Supposedly, it was an anonymous Bush II-era aide who told Ron Suskind in 2004 that the Bush White House wasn’t operating in a “reality based community”; that they, the Bush White House gang and co-conspirators, created their own reality. Well, it’s clear that it isn’t just George W. and friends who create their own reality, it’s a lot of other folks, too. Like the Republicans who read a redacted Constitution their first day of business in the new Republican-controlled House of Representatives, leaving out the bits about slavery and women not being allowed to vote. And then there is the new edition from an Auburn University professor (Auburn!) of Huckleberry Finn, which removes the word “nigger” 219 times (and Lord knows what else), since some “readers” find the word itself offensive. But it’s mostly non-readers who find it offensive.
At times, words alone alter reality. One example: test-tube babies. Now that co-joining of sperm and egg happens in a petri dish, not a test tube, but the phrase “petri-dish babies” just doesn’t roll off the tongue the same way. The censoring of books has happened over the centuries. The Hardy Boys syndicate has redone earlier titles, taking out and replacing various anti-Semitic slurs and racial insults. Updated versions emerged, but not advertised as such (or two decades ago, last time I looked.). Famously, Thomas Bowdler brought out a cleansed edition of Shakespeare back in the 19th century, wiped of the salacious parts by his sister; hence, the term “Bowdlerized,” which goes to show once again that those women who actually do the work don’t often get credited (see Dr. Spock’s work, etc.).
But, taking out the unpleasant parts of the original Constitution and removing one word over and over from a classic text smacks of other things than Victorian niceties. People want to live in one world, rather than another. Well, after the unprecedented reading of the Constitution we had, in Arizona, the unprecedented (in terms of number of dead and victims) attack on a Congress member and her fellow citizens, including a federal judge. The shooter fit the typical pattern (becoming typical) of the unhappy college-age male with easy access to twenty-first century weaponry. Jared Lee Loughner (and perhaps the government should make a data base of anyone with the name Lee as one of three, as in Lee Harvey Oswald) reminds me of the Virginia Tech shooter, Seung-Hui Cho (Hui rimes with Lee), a young man with a number of the same problems who found the same solution, except that Cho killed himself.) At Virginia Tech thirty-three died; that many might have in Arizona had not the killer been tackled and disarmed by concerned citizens. Cho was 23; Loughner is, reportedly, 22.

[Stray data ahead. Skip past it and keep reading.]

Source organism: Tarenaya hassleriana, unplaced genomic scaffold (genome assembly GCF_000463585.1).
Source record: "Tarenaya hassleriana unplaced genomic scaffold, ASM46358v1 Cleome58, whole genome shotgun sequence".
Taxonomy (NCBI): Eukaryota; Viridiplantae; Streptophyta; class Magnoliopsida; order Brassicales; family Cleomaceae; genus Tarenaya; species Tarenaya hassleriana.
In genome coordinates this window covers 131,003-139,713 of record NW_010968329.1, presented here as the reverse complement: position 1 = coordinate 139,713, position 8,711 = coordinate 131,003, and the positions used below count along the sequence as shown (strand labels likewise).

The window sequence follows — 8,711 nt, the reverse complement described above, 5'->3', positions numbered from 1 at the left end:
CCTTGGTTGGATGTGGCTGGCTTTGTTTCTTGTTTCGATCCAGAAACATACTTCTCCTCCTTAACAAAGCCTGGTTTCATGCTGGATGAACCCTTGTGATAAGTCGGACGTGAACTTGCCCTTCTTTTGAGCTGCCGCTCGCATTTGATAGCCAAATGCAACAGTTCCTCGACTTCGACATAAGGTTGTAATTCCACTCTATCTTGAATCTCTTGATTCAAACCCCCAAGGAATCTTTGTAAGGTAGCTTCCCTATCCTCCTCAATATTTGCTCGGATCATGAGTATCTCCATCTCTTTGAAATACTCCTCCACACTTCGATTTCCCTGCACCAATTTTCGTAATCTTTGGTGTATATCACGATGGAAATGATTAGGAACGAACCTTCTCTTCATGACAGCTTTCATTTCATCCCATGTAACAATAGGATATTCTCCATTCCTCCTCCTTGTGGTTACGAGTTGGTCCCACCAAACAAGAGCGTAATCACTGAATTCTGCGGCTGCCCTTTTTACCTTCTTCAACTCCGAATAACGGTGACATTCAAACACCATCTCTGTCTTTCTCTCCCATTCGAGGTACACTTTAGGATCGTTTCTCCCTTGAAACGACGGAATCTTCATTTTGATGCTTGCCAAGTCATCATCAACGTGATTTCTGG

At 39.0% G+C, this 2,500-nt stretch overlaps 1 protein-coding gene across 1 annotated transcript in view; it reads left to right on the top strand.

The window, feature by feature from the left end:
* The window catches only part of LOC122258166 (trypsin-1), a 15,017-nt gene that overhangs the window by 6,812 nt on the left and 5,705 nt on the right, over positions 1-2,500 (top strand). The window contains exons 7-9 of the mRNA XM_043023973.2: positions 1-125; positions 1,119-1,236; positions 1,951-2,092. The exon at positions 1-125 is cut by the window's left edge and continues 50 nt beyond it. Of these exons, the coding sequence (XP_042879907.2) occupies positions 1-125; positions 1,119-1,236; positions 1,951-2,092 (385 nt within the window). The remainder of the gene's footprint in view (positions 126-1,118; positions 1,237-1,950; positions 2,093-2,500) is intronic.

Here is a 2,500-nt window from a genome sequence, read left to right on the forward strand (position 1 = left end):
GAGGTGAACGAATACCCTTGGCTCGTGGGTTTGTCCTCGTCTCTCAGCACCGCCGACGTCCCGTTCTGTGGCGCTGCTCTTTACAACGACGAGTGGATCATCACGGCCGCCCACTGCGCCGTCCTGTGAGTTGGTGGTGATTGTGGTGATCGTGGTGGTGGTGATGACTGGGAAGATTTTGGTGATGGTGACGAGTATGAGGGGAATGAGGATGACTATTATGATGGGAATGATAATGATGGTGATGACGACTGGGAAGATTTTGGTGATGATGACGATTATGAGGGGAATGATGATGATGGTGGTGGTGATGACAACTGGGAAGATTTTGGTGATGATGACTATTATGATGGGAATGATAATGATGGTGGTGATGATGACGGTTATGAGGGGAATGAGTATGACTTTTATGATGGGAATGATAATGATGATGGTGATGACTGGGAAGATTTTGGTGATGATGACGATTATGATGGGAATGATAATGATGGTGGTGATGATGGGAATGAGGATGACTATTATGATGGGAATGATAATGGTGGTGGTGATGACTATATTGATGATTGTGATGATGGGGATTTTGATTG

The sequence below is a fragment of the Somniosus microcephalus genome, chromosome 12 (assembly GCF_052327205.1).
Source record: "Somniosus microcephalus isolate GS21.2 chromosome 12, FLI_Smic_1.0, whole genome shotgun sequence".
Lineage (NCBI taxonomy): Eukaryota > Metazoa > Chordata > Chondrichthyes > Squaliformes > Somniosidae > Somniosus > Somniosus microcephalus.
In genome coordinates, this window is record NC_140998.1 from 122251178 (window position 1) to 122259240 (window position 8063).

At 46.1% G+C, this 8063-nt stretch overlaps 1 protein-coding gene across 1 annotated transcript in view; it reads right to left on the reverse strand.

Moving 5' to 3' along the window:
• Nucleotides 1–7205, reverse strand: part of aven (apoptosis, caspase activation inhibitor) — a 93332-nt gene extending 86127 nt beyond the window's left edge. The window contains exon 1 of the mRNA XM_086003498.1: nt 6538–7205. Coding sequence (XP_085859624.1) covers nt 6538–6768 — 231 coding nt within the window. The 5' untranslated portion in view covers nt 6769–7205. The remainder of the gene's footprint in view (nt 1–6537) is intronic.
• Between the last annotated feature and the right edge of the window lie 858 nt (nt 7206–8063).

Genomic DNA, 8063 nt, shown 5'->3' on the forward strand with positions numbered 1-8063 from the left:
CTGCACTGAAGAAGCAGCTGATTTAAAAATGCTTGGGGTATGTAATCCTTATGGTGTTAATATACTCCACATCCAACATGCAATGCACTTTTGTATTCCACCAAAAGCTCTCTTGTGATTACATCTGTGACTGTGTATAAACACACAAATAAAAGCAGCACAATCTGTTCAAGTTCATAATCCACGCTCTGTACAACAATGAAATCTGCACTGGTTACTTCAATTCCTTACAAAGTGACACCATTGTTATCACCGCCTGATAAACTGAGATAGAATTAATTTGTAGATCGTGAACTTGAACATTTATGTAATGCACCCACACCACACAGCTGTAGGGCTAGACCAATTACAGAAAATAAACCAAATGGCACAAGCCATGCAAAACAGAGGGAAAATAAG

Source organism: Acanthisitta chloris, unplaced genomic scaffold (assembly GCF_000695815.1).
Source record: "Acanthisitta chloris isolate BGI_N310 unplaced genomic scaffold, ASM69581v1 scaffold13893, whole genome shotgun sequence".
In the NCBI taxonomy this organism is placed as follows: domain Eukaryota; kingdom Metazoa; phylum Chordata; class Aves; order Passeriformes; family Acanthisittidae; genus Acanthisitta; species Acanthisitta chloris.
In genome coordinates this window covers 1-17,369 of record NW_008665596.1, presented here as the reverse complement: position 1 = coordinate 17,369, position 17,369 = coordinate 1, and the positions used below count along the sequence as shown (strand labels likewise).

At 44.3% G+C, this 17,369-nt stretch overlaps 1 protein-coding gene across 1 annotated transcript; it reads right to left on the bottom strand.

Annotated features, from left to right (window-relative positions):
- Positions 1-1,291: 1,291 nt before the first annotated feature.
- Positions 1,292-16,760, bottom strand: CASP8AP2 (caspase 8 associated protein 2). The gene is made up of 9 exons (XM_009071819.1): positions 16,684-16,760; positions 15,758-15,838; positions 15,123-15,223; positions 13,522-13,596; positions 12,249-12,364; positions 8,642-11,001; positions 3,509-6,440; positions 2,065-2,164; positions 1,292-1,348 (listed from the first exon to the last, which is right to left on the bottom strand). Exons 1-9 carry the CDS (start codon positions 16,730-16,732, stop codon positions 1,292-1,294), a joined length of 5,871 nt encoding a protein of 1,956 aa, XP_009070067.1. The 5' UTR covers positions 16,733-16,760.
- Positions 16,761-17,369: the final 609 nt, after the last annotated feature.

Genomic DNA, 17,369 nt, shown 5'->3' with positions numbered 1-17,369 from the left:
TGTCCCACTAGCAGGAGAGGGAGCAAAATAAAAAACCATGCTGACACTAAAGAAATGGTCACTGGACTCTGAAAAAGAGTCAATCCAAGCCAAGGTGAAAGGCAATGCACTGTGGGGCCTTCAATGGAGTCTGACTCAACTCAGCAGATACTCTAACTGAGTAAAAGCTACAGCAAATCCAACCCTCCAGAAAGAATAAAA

Dallas got blamed a lot in 1963 after the assassination of John F. Kennedy; Arizona will be taking heat for this attack, some of it, like Dallas, well-earned. Even Timothy McVeigh, the Oklahoma City bomber, was steeped in the hot brew of Arizona, the city of Kingman, where he lived with an old army buddy. It was all fairly crazy back then in the Sun Belt, with the Branch Davidians in Waco, Texas, and the survivalist-minded in Arizona, back in the mid-1990s. Now all the craziness has gone main-stream, given the high number of non-reality based communities that have sprung up everywhere.
Only a few are blaming the wild-west arming of America, thanks to the NRA’s diligent work. Most people surfacing on the media say that Loughner would have found another way to wreak havoc. But then there’s havoc and there’s havoc. When I lived in New York City long ago I always thought the City was a testament to civilization, that so many could live (in Manhattan) so tightly fit and still function, spoke to human beings’ best natures. The many provide a check on the few. It’s the open spaces that allow for wildness to sprout so lethally. Malls in Arizona; big-box sports stores selling Glocks.
Before all this havoc we only had President Obama’s change is no change, with the appointment of more Clinton retreads, William Daley and Gene Sperling, to high White House posts. And many journalists actually said that both appointments were a sign of change, showing that they too had abandoned the reality-based community. If anything, change for the worse, I suppose. But, the only winner of this unhappy week is the NRA. Guns don’t kill people, people kill people, I heard all weekend. Which is about as helpful as saying, Rhetoric doesn’t kill people, people kill people. Yes, indeed, one person with a semiautomatic can kill six and injure a dozen, all in less than a half minute. And the NRA is so powerful in Washington, D.C., few even bother to suggest some mild limitations to impose on access.
Well, that makes sense, because no one wants to talk about America’s largest going-concern in manufacturing, armaments and weapons of war. Products bigger and more lethal than a mere Glock. Our military-industrial complex is healthy. And how. And if we had no wars to fight, unemployment would probably be in the mid-two digits. That’s reality based. The NRA has nothing to worry about. We’re all in the gun business.